Find the trailhead by driving north on Kolb Road about 1.3 miles beyond Sunrise Road, to the entrance of the Lowes Ventana Canyon Resort, where you turn right (east) onto the resort entrance drive. (An earlier intersection is confusing because a subdivision sign displays the word “Ventana” so prominently – stay on Kolb to the resort intersection.) Before reaching the resort on the entrance drive, turn left into a parking lot for employees and trailhead parking. The trail leaves the lot at its far west end.

The first 0.8 miles of trail traverses private land, and at the beginning of the walk passes quite close to condominiums and a few homes. The hiking public is extremely fortunate that this access was created through the work and commitment of Pima County and the Pima Trails Association, a local trail access advocacy group. Take care to stay on the designated trail in this area.

To reach Window Peak follow the trail uphill from Window Rock, first to a high saddle west of the peak, and then to a second saddle southeast of the peak. Leave the trail at the second saddle and bushwhack uphill and northwest to the final 3rd class rock scramble to the top.

Season: Fall, winter and spring. Ventana Canyon is south facing, and can be very, very hot in the summer.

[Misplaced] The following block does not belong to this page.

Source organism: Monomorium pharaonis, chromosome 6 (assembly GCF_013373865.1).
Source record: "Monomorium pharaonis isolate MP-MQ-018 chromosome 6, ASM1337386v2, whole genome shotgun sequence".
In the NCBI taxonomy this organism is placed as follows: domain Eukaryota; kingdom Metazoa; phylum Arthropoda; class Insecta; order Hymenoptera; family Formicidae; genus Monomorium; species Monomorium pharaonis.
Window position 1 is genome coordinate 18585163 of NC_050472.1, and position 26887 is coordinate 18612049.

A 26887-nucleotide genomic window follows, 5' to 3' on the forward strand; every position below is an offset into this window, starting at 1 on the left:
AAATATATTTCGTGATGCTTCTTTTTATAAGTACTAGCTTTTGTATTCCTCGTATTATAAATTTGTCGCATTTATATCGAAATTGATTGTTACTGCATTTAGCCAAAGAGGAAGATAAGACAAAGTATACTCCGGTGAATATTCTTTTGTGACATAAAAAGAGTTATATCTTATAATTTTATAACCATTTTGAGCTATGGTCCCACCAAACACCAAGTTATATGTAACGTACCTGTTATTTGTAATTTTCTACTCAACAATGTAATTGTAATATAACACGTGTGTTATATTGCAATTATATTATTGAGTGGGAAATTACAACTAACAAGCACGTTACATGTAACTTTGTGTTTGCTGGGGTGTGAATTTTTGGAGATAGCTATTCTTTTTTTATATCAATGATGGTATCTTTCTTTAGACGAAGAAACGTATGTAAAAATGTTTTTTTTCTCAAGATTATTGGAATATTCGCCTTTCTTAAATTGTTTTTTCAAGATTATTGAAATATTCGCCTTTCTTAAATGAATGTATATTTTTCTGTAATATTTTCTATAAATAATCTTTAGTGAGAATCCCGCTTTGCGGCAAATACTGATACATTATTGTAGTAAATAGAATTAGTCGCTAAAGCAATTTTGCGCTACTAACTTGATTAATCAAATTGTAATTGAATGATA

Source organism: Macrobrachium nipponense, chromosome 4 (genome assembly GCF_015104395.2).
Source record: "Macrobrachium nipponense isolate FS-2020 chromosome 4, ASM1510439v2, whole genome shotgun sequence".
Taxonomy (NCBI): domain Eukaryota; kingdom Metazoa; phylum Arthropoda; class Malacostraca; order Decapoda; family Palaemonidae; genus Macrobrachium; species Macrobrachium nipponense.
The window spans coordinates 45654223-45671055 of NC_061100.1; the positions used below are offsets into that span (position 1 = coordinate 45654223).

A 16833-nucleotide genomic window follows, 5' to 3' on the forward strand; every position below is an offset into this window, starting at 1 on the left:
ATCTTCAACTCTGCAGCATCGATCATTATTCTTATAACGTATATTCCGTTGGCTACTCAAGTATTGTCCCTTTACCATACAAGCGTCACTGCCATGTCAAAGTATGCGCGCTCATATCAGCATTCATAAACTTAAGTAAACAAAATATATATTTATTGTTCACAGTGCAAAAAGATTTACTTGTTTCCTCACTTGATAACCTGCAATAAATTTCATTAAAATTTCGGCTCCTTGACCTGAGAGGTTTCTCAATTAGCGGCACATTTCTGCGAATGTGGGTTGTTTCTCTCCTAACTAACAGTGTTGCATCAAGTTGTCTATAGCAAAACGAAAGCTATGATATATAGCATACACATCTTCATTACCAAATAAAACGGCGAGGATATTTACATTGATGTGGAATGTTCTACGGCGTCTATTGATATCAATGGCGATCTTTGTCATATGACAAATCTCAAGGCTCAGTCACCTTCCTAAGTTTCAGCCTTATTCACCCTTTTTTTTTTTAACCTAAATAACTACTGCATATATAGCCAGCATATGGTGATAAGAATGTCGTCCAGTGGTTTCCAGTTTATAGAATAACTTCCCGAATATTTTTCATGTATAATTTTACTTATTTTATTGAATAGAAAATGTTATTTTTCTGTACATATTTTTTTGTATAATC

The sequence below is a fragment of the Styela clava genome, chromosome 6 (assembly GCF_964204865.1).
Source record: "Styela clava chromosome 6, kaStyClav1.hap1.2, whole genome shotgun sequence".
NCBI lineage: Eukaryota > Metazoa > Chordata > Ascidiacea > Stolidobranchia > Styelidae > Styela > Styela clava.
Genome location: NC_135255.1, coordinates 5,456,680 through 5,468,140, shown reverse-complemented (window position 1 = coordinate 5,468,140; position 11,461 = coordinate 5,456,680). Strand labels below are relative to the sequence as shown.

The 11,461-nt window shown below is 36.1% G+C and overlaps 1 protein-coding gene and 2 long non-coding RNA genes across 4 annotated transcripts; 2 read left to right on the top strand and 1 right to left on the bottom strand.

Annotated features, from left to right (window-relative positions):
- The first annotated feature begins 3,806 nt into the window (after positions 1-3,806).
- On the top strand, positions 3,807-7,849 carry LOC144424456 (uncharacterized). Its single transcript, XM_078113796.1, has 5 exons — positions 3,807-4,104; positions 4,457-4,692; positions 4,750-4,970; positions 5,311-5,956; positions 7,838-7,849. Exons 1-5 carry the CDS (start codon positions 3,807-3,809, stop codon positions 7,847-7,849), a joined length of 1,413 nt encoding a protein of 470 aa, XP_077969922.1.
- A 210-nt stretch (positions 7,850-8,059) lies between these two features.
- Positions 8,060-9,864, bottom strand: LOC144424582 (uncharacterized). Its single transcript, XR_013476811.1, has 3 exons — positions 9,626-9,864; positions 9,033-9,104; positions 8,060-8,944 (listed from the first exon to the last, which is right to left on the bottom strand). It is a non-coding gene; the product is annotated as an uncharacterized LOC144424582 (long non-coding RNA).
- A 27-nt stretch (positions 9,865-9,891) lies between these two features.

Water: Seasonal water can sometimes be found along the canyon, especially at Maiden Pools, but these water sources are unreliable and highly dependent upon recent precipitation patterns. Purify any water you collect before drinking. As is almost always the case in southern Arizona, it is best to bring plenty of your own water.

Difficulty: The trip to Window Rock or Window Peak is difficult; 13 or 14 miles round trip, with up to 4,500 feet in elevation gain. Popular, and far less strenuous ways to enjoy the Ventana Trail include hikes along the first mile and half of the trail to the base of the switchbacks, or a climb of the switchbacks to Maiden Pools, about 2.4 miles from the trailhead. These shorter options are beautiful and rewarding.

Note: Dogs are not permitted in this area.

Maps: Green Trails Santa Catalina Mountains; or National Geographic Arizona digital map software.



Click map for larger image


The Authors

Dave BakerDave Baker

I'm Dave Baker, founder of Summit Hut, an independent outdoor retailer based in Tucson, Arizona since 1969. As an experienced and passionate hiker, climber and backpacker, my blog is intended to be an informative and interesting look into the outdoors and the outdoor industry.

Dana Davis

Dana Davis

I’m Dana Davis, co-owner of the Summit Hut. I mostly enjoy hiking and road biking though I often do other things to keep it interesting (mountaineering, motorcycling, backpacking, climbing, you name it!) My biggest challenge is sometimes finding the balance between career, family, and fun but it’s working out so far!

Dan Davis

Dan Davis

I'm Dan Davis, after retiring from the National Park Service as a Ranger and manager, I worked for the Summit Hut until 2009, then retired for good (maybe). I'm now spending my time traveling around the southwest writing and working on my nature and fine art photography business.

Emily Gindlesparger

Emily Gindlesparger

I’m Emily Gindlesparger, a member of the Summit Hut floor staff. Since moving here from the Midwest, I’ve been taking advantage of all possible adventures in Arizona: rock climbing, mountain biking, backpacking, whitewater kayaking, caving and trail running; I’m always excited to see what’s next!